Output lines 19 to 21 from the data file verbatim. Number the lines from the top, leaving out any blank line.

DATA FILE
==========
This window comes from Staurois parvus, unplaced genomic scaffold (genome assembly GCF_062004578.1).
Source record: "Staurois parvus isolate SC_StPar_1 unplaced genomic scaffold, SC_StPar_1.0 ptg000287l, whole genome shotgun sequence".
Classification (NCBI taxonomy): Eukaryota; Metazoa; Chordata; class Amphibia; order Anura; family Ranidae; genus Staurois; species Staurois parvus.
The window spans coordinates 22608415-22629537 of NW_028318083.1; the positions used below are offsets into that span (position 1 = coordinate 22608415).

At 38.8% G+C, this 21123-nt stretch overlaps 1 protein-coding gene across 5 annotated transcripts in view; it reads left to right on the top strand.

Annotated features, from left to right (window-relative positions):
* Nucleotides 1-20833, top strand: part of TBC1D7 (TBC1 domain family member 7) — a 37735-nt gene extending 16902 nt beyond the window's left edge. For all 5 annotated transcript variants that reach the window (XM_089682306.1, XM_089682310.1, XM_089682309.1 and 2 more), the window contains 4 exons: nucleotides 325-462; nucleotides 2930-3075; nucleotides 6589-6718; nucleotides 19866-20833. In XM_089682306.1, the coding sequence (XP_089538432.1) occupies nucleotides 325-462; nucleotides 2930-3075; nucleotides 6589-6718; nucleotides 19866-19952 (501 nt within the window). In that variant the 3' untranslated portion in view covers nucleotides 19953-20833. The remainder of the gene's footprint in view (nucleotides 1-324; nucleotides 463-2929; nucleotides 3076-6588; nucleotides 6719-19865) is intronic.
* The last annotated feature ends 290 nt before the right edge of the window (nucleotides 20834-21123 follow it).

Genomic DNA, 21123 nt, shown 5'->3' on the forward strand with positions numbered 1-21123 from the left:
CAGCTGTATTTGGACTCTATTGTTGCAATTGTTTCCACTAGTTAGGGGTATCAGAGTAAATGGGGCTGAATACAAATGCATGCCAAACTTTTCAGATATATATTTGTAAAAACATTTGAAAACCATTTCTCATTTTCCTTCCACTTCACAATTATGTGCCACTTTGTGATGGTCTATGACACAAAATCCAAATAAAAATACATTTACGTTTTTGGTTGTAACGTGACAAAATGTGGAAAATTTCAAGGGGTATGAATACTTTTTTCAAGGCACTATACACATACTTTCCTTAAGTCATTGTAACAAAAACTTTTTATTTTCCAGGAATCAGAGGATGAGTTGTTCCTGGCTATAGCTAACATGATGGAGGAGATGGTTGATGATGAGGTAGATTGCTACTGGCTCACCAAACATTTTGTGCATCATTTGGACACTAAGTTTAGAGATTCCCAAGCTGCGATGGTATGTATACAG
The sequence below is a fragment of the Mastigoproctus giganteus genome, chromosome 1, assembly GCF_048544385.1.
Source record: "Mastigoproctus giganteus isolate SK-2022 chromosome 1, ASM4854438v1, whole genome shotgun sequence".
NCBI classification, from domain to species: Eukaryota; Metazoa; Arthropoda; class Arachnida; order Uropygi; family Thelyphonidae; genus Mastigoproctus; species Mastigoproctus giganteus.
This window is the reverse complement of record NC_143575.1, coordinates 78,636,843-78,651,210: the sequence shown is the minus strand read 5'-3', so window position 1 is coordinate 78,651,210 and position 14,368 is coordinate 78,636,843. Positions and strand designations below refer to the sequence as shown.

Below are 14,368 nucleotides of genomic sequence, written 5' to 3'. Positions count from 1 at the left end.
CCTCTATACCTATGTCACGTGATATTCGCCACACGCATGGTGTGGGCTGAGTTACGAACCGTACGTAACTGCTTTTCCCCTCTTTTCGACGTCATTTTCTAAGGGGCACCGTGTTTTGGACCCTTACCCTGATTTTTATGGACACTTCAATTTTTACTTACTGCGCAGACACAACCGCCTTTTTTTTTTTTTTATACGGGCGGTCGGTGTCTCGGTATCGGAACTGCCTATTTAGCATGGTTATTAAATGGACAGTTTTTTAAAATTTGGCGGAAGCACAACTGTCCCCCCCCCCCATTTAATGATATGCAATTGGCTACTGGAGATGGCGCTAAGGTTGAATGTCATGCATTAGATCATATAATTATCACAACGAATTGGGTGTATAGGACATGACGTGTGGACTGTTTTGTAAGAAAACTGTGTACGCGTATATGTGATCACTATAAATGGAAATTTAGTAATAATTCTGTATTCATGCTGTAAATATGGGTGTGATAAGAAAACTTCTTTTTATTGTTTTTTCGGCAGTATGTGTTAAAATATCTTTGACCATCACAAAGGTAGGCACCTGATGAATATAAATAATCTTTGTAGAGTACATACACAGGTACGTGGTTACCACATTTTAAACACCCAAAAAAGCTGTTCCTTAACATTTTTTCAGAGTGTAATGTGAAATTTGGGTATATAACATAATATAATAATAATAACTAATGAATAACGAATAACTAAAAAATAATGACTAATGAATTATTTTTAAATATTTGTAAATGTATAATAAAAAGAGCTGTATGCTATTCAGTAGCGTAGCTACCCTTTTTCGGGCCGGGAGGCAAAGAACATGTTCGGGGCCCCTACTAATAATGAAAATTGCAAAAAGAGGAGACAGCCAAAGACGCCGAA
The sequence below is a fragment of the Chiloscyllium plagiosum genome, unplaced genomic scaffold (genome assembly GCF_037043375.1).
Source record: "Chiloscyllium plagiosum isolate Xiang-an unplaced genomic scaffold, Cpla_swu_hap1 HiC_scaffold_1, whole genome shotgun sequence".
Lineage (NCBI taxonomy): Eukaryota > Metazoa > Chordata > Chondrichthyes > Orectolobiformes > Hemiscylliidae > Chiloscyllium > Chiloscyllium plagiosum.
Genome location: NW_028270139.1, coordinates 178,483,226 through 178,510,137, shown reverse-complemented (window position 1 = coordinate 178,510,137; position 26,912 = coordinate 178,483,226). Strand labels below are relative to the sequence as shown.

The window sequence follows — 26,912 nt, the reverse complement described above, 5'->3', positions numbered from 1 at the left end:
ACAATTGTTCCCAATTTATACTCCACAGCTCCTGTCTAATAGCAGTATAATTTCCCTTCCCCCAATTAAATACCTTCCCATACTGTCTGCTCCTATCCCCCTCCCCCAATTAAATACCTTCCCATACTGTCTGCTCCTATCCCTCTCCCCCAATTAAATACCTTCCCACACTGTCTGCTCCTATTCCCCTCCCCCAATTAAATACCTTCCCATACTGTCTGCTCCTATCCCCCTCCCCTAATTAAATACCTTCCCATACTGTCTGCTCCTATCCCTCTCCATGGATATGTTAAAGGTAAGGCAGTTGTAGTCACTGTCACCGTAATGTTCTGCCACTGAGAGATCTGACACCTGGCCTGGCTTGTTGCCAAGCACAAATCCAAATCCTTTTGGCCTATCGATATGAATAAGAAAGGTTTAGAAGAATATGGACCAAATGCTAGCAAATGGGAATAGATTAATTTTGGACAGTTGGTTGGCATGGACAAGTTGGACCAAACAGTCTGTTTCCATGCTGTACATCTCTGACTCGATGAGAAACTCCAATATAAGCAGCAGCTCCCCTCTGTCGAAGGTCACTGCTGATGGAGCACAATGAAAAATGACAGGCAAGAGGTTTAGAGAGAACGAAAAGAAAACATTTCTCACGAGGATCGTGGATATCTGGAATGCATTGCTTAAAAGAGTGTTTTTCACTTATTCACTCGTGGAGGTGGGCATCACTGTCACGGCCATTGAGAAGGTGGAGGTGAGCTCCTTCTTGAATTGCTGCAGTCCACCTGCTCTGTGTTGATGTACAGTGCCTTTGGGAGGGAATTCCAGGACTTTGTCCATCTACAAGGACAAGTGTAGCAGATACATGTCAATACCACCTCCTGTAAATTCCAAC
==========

Lineage (NCBI taxonomy): Eukaryota > Metazoa > Chordata > Chondrichthyes > Orectolobiformes > Hemiscylliidae > Chiloscyllium > Chiloscyllium plagiosum.
Genome location: NW_028270139.1, coordinates 178,483,226 through 178,510,137, shown reverse-complemented (window position 1 = coordinate 178,510,137; position 26,912 = coordinate 178,483,226). Strand labels below are relative to the sequence as shown.

The window sequence follows — 26,912 nt, the reverse complement described above, 5'->3', positions numbered from 1 at the left end: